Creature Comforts: Complete Series Two DVD Review
PictureThe picture for Creature Comforts is very nice indeed. Colours in the anamorphic 1.78:1 image are rich and warm, detail is quite sharp and plentiful and, best of all, the lip-curling animation on the many varied species on display is presented with a delightful relish. Blacks are satisfyingly deep, lending atmosphere and depth to a brazenly up-front assortment of larger-than-life visual scenarios. Thankfully, the discs in this set revealed no instances of digital tomfoolery with the images coming through the compression process pretty much unscathed by artefacting, smearing or pixilation. I did detect some edge enhancement but this didn't detract at all from what is clear, colourful and rewarding transfer.
SoundThe 2-channel stereo mix is hardly tested in any way with a show that is predominantly dialogue driven. When the audio is really only confined to one, or two voices there is little or no scope for dynamism or steerage. However, the dialogue is always clear and bright, with the assortment of accents and dialects well presented and suffering nothing in the way of fades or drop-out.
ExtrasWith all three discs presented in the same package for the first time, Aardman and Momentum have brought over all the extras that graced the individual releases of Series 2 parts 1 and 2, plus, of course, you now get the Christmas Special, as well.
Disc 1 houses a trailer for Wallace And Gromit - The Curse Of The Were-Rabbit and a brief series of Rehearsals for Series 2. These are quite amusing in that they show us the human performers acting out their scenes on the stage, and then we are treated to the finished article with their plasticene counterparts. It is worth mentioning that the lip-synching on these check discs is often way off when viewing the humans talking, which can be an irritation.
The Countryside Code, lasting only about a minute, is a series of words to the wise about decorum when out and about in the wilds of nature from the likes of a sheepdog, a horse and a couple of dog-muck-hating gulls.
We also get a section entitled Behind The Scenes, which boasts two featurettes. The first, Eyeballs And Fishlips - The Making Of Creature Comforts 2 (around 37 mins), and is where we actually to see what goes into producing the show - from the interviews with the public, the editing sessions that whittle down the inanity to something that can be used with the incorporation of script and character-development. To be honest, I can really see the appeal of sitting in on one these brainstorming sessions, picking out the gags that have come virtually out of nowhere and then manipulating them into a script with a group of like-minded souls who are all just up for a laugh. We even see the storyboarding process, which is obviously the birth of the characters, and hear about how the artists made a conscious decision to come up with a lot of new animals for this series. Of course, we also get to see the creation of the puppets, from the ball and socket armatures to the actual claymation entities, themselves. The feature, which is surprisingly comprehensive, is an easygoing and light fly-on-the-wall trip that meanders through all the various departments under a mildly amusing commentary from Dan Sinclair (one of the production's interviewers), see all the creators at work, witness them laughing and joking (animation studios genuinely seem to be great places to hang out, much more so than, say, a big-budget film set where DVD documentaries always reveal the atmosphere as either tense, or utterly bogus), plying their craft and clearly enjoying the whole experience. The second featurette is called The People Behind The Puppets (8.42 mins) and, as the title suggests, it is another chance to meet the illustrious souls whose un-rehearsed responses to Dan Sinclair's questions form the basis of the script. There is a nice moment at the end of this series of clips when the speakers get to a chance to reveal what kind of animal they would, or wouldn't, like to be in the show.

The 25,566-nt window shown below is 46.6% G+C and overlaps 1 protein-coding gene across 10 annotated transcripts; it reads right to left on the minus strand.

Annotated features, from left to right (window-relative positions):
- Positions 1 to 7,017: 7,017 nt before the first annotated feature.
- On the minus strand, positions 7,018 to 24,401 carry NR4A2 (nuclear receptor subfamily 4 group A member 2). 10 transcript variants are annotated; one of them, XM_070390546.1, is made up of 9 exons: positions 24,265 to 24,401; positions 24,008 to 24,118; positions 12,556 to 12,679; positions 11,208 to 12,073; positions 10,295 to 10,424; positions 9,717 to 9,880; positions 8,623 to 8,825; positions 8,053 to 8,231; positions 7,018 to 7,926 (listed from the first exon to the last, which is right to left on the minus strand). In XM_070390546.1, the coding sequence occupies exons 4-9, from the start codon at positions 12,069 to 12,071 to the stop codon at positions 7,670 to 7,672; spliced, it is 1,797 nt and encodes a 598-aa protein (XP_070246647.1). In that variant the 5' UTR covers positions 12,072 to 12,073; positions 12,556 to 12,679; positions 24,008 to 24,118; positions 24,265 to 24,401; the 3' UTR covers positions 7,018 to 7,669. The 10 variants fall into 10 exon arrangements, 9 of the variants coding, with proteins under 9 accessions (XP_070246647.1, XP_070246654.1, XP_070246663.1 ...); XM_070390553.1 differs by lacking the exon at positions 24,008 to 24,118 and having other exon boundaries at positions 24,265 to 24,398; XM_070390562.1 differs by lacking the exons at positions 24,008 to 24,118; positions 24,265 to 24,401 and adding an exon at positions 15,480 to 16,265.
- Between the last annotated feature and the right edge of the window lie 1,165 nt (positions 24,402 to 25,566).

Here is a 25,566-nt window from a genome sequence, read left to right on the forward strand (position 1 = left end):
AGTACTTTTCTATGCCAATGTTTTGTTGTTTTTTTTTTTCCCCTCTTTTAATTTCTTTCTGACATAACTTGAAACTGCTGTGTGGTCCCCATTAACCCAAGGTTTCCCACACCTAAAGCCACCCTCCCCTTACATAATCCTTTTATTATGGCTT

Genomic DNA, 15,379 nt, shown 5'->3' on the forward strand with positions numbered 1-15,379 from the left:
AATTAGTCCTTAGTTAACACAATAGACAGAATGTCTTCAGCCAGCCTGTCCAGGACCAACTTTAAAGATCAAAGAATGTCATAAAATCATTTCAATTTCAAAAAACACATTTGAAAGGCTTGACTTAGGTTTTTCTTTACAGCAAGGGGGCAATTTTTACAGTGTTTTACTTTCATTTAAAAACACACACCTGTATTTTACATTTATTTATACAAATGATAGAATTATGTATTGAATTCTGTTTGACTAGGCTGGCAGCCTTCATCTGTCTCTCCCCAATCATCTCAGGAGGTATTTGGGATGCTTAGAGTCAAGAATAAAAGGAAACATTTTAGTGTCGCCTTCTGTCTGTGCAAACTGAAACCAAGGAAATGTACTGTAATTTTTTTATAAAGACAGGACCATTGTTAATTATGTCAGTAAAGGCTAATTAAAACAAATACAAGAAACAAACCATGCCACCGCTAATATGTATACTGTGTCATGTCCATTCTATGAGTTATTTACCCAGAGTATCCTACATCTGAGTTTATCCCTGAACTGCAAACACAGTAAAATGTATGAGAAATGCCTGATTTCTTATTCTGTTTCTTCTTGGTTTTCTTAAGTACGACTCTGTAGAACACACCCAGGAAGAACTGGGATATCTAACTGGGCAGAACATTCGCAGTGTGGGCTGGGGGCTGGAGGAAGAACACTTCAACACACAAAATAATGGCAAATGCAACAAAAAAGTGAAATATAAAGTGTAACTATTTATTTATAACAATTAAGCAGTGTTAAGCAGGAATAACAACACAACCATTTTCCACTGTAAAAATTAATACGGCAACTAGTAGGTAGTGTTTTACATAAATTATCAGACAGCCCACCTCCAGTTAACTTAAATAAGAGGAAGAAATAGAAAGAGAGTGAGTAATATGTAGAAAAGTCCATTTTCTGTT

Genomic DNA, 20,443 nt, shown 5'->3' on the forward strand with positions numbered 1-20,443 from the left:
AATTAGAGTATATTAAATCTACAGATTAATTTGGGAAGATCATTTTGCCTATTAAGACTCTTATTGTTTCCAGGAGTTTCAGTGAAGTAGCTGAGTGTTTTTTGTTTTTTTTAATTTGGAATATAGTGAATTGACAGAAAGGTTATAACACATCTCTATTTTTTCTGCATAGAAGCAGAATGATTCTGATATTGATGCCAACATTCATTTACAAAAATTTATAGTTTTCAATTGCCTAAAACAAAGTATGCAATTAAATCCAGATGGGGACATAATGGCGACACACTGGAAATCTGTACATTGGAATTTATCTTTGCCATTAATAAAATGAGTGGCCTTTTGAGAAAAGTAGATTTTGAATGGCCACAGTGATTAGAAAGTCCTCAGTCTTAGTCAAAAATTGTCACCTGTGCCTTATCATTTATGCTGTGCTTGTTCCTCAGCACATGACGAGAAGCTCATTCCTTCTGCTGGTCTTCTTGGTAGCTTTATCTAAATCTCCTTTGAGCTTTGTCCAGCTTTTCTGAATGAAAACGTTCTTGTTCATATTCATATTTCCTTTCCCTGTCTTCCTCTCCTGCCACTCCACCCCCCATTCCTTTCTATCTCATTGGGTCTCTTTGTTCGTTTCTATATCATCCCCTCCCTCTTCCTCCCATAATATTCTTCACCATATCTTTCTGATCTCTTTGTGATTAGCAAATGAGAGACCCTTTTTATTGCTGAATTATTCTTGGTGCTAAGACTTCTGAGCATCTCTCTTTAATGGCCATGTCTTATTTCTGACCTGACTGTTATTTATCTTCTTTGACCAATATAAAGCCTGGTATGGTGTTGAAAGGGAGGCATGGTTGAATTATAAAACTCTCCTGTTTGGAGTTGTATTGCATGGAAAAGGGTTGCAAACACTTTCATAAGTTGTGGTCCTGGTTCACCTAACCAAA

Disc 2 has a quotation game called Who Said That? whereupon you are tasked with finding the correct speaker to a line of dialogue. Sadly, there is nothing fancy or clever to this feature as the only reward for picking the correct answer out of three likely candidates is to see the sequence played out.
Animated Conversations is a series of candid interviews with animators whilst going about their business. Some are having problems with their various creations; others are just showing some minute movements that will be worked out with their clay characters. The odd person has to suppress or muffle a swear word as things don't quite go according to plan. Again, there is a relaxed sort of fly-on-the-wall approach adopted that makes the whole process and the people engaged in it that bit more accessible and down to earth. This feature runs for 11.43 mins.
There is also a section of wallpaper and colouring-in files for smaller people to enjoy in the Kids' Corner, which must be accessed via PC.
And finally for Disc 2, there are details for the Creature Comforts mobile phone game.
Disc 3 just houses the Christmas special and the TV ads with no extra features.
VerdictCertainly enjoyable, Creature Comforts is still a collection that is more for the die-hard Aardman fans than those with only a more casual interest. Personally speaking, I'm still of the opinion that these shorts work best in very small doses, with my own enthusiasm waning considerably after only a handful of small soundbite observations. But, as I said earlier, the other two critics who viewed these discs with me, both enjoyed the show enormously and wouldn't hesitate to recommend the release to everyone.
Suggested retail price when reviewed: £19.99
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